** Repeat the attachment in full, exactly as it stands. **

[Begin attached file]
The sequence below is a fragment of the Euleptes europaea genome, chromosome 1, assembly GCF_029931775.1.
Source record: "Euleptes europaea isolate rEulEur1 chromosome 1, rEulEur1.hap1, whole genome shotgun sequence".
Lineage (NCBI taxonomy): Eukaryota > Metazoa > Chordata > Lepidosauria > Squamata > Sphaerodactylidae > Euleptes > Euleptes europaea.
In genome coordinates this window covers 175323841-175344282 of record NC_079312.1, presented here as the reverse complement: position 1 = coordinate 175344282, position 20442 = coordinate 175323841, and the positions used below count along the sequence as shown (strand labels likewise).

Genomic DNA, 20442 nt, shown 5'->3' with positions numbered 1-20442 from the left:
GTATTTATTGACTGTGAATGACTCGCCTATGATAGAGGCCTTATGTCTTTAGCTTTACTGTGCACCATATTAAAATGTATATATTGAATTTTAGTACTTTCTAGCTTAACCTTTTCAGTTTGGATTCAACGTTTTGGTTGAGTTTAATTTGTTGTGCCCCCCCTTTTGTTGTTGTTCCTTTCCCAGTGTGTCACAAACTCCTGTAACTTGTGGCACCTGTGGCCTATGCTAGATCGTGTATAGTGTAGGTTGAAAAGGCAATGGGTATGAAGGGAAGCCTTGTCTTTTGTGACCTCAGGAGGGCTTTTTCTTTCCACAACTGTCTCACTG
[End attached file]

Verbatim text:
The sequence below is a fragment of the Euleptes europaea genome, chromosome 1, assembly GCF_029931775.1.
Source record: "Euleptes europaea isolate rEulEur1 chromosome 1, rEulEur1.hap1, whole genome shotgun sequence".
Lineage (NCBI taxonomy): Eukaryota > Metazoa > Chordata > Lepidosauria > Squamata > Sphaerodactylidae > Euleptes > Euleptes europaea.
In genome coordinates this window covers 175323841-175344282 of record NC_079312.1, presented here as the reverse complement: position 1 = coordinate 175344282, position 20442 = coordinate 175323841, and the positions used below count along the sequence as shown (strand labels likewise).

Genomic DNA, 20442 nt, shown 5'->3' with positions numbered 1-20442 from the left:
GTATTTATTGACTGTGAATGACTCGCCTATGATAGAGGCCTTATGTCTTTAGCTTTACTGTGCACCATATTAAAATGTATATATTGAATTTTAGTACTTTCTAGCTTAACCTTTTCAGTTTGGATTCAACGTTTTGGTTGAGTTTAATTTGTTGTGCCCCCCCTTTTGTTGTTGTTCCTTTCCCAGTGTGTCACAAACTCCTGTAACTTGTGGCACCTGTGGCCTATGCTAGATCGTGTATAGTGTAGGTTGAAAAGGCAATGGGTATGAAGGGAAGCCTTGTCTTTTGTGACCTCAGGAGGGCTTTTTCTTTCCACAACTGTCTCACTG